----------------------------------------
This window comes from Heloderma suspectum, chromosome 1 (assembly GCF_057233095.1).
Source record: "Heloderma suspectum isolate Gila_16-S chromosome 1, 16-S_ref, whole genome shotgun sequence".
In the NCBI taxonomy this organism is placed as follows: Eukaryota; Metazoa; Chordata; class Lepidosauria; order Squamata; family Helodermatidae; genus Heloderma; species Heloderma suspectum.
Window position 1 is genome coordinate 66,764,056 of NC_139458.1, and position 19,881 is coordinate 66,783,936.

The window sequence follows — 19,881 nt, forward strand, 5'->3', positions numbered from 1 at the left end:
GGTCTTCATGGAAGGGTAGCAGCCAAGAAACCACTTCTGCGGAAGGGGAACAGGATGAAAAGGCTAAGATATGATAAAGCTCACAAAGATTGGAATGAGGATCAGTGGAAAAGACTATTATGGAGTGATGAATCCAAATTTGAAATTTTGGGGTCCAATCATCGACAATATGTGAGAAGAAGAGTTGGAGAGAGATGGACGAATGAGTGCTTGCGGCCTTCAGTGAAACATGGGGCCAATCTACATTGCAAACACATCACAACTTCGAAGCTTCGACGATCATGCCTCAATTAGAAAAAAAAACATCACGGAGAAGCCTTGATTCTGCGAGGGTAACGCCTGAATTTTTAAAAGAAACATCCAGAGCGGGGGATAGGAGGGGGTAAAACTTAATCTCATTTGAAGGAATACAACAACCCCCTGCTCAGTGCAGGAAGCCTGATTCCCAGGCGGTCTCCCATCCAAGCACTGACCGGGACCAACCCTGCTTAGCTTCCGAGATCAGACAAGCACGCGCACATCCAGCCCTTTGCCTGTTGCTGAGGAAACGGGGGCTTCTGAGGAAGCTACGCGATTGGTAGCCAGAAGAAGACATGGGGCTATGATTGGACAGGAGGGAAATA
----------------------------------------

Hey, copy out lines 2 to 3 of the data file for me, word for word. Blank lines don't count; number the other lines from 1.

Source record: "Heloderma suspectum isolate Gila_16-S chromosome 1, 16-S_ref, whole genome shotgun sequence".
In the NCBI taxonomy this organism is placed as follows: Eukaryota; Metazoa; Chordata; class Lepidosauria; order Squamata; family Helodermatidae; genus Heloderma; species Heloderma suspectum.